This is an important place, this little nook that fits like a puzzle piece into the 30,000-square-foot, 60-something-year-old Arts Factory building. It belongs to its community. Downtown is as much a group of people as it is a location, and these people need this restaurant.
- Bar+Bistro at The Arts Factory
- 107 E. Charleston Blvd., Suite 155
- Monday-Friday 11 a.m.-3 p.m. and Tuesday-Saturday 5-10 p.m.
And the food has to be good. It can't be mediocre, like it was when Paymon's Mediterranean Cafe briefly ran the show last year. The cooking needs to be warm and affectionate, because that's what the artsy Downtown folk appreciate, and that's what brings the big-shot dealmakers away from less creative lunch spots. That's the way it was years ago as Tinoco's Bistro, before Mr. Tinoco moved over to Fremont Street.
It seems the love is back. Arts Factory owners Wes Isbutt and Debra Heiser have taken control of this charming dining room and recruited Chef Franco Spinelli to craft a menu of comfortable, fresh Italian-American dishes. It's a fine fit and it's catching on; lunch at Bar+Bistro during the week and you'll see city and county employees, Downtown developers and neighborhood regulars mixing and mingling and considering a glass of wine alongside a delicious chunk of grilled swordfish, served over roasted potatoes and peppers. There is outgoing service, a special menu for the First Friday arts event and all kinds of potential.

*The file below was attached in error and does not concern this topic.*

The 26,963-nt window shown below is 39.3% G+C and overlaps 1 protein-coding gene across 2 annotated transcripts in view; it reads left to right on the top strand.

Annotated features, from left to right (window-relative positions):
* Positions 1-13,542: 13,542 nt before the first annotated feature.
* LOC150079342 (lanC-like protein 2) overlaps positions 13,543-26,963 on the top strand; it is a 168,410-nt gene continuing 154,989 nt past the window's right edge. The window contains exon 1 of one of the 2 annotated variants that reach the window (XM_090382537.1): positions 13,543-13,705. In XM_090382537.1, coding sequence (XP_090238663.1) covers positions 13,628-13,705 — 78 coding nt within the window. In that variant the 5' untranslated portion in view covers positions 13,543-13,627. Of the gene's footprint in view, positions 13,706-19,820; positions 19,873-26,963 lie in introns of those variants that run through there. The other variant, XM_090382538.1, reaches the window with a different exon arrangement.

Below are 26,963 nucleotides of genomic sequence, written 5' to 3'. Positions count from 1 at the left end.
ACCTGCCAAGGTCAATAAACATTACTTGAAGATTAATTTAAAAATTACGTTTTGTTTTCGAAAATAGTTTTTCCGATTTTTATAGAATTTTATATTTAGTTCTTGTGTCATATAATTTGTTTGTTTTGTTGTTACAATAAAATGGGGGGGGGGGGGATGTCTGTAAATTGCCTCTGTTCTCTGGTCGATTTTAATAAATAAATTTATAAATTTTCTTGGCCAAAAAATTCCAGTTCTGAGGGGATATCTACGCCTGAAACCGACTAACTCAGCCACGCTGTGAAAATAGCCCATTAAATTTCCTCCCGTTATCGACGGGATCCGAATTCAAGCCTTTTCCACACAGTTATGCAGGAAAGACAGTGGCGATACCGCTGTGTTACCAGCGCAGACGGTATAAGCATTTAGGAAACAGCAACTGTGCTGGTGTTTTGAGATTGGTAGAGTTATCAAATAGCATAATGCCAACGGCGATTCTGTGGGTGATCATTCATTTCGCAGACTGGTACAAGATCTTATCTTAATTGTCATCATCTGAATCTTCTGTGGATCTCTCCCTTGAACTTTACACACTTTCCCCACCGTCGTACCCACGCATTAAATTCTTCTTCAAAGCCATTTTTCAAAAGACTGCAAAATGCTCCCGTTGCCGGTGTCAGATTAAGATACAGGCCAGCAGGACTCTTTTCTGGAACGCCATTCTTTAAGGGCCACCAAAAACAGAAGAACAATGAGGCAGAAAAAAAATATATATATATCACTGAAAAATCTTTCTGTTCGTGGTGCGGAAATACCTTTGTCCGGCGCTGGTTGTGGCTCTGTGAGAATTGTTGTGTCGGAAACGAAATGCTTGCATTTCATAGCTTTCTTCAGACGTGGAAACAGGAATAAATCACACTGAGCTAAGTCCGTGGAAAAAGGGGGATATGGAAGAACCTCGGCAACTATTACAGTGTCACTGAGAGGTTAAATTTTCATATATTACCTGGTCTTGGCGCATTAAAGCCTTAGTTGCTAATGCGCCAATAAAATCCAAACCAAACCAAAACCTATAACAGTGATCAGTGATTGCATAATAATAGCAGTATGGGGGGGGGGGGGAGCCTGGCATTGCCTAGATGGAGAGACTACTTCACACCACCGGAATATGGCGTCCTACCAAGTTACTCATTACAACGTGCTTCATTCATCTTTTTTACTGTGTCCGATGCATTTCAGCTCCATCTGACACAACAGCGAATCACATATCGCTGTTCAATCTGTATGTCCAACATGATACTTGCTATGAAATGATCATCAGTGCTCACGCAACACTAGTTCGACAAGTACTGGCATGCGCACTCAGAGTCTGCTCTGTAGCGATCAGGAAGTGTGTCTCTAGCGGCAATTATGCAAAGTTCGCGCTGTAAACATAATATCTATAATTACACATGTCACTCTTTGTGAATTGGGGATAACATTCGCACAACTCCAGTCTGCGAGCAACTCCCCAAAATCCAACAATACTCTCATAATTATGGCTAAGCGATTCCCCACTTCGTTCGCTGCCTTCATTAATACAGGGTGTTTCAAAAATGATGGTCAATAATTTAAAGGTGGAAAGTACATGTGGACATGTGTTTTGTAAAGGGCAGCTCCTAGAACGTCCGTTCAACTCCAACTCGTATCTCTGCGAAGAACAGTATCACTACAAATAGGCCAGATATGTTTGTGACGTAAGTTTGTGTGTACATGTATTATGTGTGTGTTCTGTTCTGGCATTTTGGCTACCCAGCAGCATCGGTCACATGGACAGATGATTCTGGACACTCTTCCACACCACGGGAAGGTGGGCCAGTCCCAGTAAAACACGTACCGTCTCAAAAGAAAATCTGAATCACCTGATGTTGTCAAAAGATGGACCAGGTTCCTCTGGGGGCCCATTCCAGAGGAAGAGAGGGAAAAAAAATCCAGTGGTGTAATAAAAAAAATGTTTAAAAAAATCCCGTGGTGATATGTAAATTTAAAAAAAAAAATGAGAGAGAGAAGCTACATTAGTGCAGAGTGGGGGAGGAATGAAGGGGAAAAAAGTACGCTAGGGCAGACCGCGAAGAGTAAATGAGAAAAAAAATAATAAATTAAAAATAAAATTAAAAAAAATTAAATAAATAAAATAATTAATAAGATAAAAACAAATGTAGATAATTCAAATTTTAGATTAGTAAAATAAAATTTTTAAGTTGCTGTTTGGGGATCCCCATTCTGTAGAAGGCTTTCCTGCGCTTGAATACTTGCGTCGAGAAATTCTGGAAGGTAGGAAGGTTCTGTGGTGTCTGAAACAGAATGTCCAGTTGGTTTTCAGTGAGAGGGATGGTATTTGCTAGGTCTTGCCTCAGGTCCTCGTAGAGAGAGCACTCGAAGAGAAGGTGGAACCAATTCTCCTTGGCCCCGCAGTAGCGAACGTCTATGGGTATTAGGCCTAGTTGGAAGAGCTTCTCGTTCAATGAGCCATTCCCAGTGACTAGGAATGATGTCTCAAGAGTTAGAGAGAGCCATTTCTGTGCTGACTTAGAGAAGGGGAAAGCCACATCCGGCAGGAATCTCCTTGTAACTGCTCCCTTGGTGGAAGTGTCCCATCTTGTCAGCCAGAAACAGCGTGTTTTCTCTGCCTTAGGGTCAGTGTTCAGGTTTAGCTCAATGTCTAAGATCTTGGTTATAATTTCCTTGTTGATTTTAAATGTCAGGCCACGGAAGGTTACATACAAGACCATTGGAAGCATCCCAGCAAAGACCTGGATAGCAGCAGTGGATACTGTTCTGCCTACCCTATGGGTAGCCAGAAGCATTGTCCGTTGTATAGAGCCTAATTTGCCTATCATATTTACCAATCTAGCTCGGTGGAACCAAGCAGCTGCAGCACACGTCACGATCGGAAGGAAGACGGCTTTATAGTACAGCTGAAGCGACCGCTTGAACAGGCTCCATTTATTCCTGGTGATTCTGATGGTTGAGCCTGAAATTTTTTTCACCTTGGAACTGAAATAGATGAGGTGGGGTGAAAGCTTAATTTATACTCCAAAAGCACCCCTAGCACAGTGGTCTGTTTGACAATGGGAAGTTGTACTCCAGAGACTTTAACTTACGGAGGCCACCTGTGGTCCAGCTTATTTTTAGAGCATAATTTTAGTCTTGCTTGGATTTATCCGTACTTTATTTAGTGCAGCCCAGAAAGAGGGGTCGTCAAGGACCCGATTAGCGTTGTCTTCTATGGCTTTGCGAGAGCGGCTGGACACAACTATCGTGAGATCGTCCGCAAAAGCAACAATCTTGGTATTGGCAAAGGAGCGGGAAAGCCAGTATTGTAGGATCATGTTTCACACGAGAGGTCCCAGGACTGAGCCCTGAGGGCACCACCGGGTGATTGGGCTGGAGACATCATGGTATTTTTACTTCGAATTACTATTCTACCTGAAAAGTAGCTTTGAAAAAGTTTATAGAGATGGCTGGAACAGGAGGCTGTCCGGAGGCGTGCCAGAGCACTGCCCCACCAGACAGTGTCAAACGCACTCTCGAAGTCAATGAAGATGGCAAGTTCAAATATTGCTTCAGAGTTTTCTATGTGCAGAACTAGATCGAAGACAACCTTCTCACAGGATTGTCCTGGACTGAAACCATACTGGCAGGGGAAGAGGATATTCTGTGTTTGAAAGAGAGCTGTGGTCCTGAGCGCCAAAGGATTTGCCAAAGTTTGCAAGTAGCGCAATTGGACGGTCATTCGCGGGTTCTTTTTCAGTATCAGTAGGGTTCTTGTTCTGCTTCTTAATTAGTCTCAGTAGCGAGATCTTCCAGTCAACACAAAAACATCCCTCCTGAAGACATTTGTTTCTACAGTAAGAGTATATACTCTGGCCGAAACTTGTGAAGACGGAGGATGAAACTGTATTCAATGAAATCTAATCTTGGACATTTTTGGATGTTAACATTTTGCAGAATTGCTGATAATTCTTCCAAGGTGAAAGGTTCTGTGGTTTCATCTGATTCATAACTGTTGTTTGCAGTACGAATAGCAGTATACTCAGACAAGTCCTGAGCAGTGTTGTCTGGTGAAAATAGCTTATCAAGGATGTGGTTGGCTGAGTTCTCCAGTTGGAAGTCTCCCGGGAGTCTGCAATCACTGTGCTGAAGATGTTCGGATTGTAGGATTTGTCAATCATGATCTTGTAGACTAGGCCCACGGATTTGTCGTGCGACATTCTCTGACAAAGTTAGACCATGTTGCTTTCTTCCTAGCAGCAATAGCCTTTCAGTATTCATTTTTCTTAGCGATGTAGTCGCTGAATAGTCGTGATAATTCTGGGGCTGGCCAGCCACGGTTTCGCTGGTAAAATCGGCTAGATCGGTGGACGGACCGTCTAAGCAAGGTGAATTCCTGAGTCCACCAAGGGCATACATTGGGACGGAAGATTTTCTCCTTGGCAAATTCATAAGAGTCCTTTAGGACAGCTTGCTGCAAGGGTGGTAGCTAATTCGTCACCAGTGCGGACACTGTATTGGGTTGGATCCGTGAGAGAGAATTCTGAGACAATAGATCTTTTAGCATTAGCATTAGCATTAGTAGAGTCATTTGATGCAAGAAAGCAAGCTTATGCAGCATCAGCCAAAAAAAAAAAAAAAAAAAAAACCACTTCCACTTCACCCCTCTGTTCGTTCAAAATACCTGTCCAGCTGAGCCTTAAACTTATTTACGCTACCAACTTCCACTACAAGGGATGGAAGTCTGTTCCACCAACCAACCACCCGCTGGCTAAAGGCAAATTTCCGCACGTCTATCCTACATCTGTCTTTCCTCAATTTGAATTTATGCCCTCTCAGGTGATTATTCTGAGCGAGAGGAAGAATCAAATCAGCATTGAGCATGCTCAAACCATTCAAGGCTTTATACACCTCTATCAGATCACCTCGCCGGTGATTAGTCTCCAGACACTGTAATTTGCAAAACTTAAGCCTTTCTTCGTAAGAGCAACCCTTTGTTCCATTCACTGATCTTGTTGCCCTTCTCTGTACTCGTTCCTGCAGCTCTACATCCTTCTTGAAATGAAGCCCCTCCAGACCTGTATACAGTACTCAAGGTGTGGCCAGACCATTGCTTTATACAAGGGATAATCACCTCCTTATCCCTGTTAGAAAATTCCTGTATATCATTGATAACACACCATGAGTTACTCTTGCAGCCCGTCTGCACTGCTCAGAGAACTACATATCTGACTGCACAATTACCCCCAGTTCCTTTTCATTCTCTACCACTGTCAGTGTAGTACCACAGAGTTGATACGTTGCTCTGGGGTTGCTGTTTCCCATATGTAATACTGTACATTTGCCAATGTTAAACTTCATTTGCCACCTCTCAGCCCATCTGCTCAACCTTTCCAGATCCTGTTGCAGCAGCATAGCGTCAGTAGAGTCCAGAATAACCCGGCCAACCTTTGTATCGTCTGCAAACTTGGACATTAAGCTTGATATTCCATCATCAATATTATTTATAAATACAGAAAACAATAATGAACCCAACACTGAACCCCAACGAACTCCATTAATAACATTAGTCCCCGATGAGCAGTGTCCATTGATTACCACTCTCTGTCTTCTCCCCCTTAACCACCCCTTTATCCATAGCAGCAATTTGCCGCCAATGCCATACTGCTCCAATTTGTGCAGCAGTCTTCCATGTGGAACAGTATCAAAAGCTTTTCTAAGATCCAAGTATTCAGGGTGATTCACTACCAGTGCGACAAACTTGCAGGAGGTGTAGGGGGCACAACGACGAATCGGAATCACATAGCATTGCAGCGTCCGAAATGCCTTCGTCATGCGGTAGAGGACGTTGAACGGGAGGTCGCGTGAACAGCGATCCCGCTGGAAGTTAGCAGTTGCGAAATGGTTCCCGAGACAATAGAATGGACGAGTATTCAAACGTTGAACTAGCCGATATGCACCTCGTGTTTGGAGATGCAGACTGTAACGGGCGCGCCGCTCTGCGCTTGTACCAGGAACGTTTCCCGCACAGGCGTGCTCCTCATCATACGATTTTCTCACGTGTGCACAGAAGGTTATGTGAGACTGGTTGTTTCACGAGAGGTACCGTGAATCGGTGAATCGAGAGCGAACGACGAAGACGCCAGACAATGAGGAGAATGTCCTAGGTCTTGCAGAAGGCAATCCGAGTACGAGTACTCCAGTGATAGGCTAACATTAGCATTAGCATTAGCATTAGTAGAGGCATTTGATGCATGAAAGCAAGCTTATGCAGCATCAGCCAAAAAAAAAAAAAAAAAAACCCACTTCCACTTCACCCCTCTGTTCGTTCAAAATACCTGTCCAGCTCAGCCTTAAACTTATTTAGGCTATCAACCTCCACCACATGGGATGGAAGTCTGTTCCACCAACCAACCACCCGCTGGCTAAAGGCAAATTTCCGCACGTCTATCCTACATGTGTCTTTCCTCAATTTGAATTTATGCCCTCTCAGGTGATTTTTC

Everything I've tasted at Bar+Bistro has been simple and delightful, mostly light and occasionally hearty. Salads are large, and you can order half, but get the whole Niçoise. It has seared ahi tuna, sweet onions and a terrific herbed dressing. Individually sized pizzas are nicely crisp. Classic linguine with clams is rich with garlic. I also like the panino with almost-crispy chicken and sun-dried tomato pesto. Dinner, if you're the rarity who takes an evening meal Downtown, brings appetizers of prosciutto and melon or baked applewood sausage, and entrees of mixed seafood risotto or Steak Diane.
Bar+Bistro isn't starting or continuing a Downtown dining revolution. It's shoring up the neighborhood's food foundations and giving outsiders another reason to come down, another experience to share. That's what good food (and good art) will do.